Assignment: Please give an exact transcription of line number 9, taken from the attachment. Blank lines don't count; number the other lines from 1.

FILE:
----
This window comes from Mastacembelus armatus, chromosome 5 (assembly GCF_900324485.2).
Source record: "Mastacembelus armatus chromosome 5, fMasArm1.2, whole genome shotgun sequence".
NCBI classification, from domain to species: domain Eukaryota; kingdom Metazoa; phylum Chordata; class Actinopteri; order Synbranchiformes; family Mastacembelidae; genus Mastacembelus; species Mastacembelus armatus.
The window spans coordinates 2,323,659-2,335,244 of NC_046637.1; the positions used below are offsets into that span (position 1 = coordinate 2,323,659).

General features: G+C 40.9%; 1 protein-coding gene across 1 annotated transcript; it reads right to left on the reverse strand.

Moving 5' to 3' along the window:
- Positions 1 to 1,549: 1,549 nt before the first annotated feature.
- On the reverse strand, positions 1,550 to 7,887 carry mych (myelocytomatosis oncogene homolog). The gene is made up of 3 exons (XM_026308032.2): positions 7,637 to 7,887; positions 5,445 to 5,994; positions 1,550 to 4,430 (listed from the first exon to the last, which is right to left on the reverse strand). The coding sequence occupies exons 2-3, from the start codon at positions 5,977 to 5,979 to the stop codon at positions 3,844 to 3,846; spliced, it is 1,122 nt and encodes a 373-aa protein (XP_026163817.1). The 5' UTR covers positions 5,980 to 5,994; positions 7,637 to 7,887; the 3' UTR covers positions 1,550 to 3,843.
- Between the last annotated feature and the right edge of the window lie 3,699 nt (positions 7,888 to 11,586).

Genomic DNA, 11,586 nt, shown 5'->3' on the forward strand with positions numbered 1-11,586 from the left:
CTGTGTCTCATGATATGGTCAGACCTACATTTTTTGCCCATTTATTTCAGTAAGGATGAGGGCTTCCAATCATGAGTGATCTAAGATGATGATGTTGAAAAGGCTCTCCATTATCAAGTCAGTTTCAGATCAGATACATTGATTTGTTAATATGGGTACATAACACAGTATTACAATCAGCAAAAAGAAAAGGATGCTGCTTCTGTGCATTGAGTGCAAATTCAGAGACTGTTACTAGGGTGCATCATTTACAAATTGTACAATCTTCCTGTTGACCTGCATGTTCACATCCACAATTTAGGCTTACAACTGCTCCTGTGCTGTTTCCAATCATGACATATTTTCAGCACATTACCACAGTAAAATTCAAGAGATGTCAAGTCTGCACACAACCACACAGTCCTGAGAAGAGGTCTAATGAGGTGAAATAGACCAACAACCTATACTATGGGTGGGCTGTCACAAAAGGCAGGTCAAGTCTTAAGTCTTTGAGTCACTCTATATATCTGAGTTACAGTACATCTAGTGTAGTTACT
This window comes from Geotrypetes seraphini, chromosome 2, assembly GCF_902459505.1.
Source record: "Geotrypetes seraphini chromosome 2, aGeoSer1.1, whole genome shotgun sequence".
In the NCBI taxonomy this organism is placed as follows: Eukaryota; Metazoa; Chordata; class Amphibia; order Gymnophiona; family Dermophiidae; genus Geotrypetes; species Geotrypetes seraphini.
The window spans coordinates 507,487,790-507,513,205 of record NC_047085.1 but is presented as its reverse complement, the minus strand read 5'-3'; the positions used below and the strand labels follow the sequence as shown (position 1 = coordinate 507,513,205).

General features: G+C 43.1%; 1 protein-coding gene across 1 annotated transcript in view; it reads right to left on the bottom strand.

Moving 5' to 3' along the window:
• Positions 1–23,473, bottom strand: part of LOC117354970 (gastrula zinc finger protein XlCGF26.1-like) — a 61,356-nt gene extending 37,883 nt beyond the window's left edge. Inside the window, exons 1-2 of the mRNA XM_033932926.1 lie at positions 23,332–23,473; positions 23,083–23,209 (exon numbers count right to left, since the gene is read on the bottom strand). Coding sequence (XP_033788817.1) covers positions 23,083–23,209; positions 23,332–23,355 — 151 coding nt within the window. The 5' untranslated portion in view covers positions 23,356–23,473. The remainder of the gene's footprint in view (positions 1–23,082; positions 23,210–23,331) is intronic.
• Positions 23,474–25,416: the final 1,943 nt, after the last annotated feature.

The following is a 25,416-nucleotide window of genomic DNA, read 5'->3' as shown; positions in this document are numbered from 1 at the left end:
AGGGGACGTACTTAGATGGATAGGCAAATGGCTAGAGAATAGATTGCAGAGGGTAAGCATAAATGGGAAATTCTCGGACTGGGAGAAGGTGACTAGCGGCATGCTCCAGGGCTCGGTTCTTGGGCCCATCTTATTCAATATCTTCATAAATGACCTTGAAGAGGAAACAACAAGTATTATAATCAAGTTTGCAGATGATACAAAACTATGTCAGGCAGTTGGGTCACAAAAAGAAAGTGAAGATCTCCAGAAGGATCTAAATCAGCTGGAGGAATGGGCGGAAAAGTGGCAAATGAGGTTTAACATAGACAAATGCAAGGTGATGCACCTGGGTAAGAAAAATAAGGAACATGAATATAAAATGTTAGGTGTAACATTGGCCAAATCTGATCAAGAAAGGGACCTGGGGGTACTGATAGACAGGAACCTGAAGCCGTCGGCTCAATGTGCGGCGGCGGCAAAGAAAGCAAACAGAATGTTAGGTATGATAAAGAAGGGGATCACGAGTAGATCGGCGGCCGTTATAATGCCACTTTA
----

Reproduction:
- Between the last annotated feature and the right edge of the window lie 3,699 nt (positions 7,888 to 11,586).